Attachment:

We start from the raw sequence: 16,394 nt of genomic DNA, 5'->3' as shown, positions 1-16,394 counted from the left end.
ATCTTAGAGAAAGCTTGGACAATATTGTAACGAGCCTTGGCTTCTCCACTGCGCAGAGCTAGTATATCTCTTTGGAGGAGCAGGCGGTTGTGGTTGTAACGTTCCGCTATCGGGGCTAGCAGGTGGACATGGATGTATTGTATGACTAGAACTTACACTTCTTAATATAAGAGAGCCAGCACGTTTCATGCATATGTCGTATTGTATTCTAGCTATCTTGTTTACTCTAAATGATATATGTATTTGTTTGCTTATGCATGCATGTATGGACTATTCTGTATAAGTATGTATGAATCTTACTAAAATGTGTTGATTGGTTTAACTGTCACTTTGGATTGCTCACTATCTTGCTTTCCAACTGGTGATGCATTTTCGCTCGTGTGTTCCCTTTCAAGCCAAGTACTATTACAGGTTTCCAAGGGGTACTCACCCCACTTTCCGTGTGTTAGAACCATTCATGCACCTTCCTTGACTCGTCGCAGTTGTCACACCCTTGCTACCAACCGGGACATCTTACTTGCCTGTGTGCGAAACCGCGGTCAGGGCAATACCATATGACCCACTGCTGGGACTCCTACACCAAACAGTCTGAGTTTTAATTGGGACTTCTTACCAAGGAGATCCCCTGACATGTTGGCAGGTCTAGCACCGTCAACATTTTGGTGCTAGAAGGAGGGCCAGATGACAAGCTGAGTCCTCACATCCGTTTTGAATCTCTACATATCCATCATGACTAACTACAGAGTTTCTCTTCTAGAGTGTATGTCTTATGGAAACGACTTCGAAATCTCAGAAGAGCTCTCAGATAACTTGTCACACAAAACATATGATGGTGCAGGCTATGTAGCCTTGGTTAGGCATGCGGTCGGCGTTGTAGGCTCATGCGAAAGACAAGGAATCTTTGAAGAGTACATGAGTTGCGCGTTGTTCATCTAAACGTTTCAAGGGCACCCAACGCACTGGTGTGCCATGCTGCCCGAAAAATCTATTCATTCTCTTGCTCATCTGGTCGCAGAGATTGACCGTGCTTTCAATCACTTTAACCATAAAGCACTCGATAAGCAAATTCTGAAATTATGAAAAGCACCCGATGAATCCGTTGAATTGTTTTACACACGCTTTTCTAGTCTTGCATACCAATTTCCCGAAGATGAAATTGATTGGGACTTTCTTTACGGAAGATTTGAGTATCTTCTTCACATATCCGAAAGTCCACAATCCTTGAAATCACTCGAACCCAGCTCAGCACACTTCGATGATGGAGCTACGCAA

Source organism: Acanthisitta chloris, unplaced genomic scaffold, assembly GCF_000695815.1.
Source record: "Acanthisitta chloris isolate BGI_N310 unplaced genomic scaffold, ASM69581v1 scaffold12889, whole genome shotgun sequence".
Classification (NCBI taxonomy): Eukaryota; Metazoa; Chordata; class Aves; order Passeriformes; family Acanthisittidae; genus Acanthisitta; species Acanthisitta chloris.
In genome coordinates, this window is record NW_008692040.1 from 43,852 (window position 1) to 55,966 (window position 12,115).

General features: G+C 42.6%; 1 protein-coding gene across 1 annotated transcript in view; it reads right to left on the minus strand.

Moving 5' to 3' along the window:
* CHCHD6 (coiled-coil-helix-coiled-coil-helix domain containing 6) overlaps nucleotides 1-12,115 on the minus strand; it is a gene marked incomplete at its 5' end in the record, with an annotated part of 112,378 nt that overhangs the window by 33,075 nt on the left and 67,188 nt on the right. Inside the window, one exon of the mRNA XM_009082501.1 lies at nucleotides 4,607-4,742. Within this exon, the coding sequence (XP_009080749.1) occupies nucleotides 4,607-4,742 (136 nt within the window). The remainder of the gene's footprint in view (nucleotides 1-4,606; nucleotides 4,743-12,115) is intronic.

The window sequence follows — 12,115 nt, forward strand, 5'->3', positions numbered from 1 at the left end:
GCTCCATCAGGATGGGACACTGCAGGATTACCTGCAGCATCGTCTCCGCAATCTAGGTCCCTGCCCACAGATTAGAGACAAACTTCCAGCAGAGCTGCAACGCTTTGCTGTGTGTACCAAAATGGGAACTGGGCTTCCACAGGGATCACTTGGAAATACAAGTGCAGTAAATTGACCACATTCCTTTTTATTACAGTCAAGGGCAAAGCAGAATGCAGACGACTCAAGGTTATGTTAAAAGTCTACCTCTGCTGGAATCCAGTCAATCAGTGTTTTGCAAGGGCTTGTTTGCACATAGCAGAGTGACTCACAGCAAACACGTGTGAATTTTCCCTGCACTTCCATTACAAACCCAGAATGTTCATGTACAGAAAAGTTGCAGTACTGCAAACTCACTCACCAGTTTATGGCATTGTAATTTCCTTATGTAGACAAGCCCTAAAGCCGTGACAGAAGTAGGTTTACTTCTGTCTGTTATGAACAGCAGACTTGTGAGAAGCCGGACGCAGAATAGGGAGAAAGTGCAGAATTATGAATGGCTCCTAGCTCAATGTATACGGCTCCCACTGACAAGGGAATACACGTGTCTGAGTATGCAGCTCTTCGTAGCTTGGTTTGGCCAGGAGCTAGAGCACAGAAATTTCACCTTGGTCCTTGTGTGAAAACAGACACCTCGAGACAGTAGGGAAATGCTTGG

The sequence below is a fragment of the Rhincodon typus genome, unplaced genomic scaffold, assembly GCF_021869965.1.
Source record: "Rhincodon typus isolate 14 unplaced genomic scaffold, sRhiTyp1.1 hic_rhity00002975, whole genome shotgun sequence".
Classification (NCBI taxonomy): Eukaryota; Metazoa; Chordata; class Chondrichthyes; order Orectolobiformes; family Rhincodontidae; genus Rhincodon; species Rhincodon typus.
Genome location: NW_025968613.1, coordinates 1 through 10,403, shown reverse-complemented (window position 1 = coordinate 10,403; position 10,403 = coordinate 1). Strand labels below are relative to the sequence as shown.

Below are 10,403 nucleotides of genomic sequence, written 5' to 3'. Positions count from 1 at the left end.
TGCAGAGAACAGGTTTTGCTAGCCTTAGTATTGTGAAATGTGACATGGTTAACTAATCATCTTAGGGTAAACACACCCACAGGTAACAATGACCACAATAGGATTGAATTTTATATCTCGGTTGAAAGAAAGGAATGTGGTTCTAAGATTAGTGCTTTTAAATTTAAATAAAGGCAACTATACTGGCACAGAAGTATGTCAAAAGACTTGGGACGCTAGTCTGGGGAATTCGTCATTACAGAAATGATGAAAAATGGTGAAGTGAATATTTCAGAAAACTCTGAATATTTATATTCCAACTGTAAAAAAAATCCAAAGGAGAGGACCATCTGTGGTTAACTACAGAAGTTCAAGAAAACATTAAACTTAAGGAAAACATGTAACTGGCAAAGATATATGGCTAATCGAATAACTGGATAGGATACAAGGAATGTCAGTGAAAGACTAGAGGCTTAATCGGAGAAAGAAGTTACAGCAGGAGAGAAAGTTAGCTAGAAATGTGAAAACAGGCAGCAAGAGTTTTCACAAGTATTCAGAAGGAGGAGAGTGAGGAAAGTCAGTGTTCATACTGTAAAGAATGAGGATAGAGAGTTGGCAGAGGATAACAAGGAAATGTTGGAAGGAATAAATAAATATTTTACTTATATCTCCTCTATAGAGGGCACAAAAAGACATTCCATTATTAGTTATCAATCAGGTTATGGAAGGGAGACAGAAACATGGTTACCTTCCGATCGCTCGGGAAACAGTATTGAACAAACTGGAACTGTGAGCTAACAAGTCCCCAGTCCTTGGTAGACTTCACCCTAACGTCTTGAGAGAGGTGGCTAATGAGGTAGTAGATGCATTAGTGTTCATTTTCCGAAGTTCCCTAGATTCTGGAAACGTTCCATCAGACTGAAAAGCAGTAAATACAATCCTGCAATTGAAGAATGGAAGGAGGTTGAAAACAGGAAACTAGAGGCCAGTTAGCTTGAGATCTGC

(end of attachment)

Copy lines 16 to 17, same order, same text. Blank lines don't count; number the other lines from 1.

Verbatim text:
Below are 10,403 nucleotides of genomic sequence, written 5' to 3'. Positions count from 1 at the left end.
TGCAGAGAACAGGTTTTGCTAGCCTTAGTATTGTGAAATGTGACATGGTTAACTAATCATCTTAGGGTAAACACACCCACAGGTAACAATGACCACAATAGGATTGAATTTTATATCTCGGTTGAAAGAAAGGAATGTGGTTCTAAGATTAGTGCTTTTAAATTTAAATAAAGGCAACTATACTGGCACAGAAGTATGTCAAAAGACTTGGGACGCTAGTCTGGGGAATTCGTCATTACAGAAATGATGAAAAATGGTGAAGTGAATATTTCAGAAAACTCTGAATATTTATATTCCAACTGTAAAAAAAATCCAAAGGAGAGGACCATCTGTGGTTAACTACAGAAGTTCAAGAAAACATTAAACTTAAGGAAAACATGTAACTGGCAAAGATATATGGCTAATCGAATAACTGGATAGGATACAAGGAATGTCAGTGAAAGACTAGAGGCTTAATCGGAGAAAGAAGTTACAGCAGGAGAGAAAGTTAGCTAGAAATGTGAAAACAGGCAGCAAGAGTTTTCACAAGTATTCAGAAGGAGGAGAGTGAGGAAAGTCAGTGTTCATACTGTAAAGAATGAGGATAGAGAGTTGGCAGAGGATAACAAGGAAATGTTGGAAGGAATAAATAAATATTTTACTTATATCTCCTCTATAGAGGGCACAAAAAGACATTCCATTATTAGTTATCAATCAGGTTATGGAAGGGAGACAGAAACATGGTTACCTTCCGATCGCTCGGGAAACAGTATTGAACAAACTGGAACTGTGAGCTAACAAGTCCCCAGTCCTTGGTAGACTTCACCCTAACGTCTTGAGAGAGGTGGCTAATGAGGTAGTAGATGCATTAGTGTTCATTTTCCGAAGTTCCCTAGATTCTGGAAACGTTCCATCAGACTGAAAAGCAGTAAATACAATCCTGCAATTGAAGAATGGAAGGAGGTTGAAAACAGGAAACTAGAGGCCAGTTAGCTTGAGATCTGC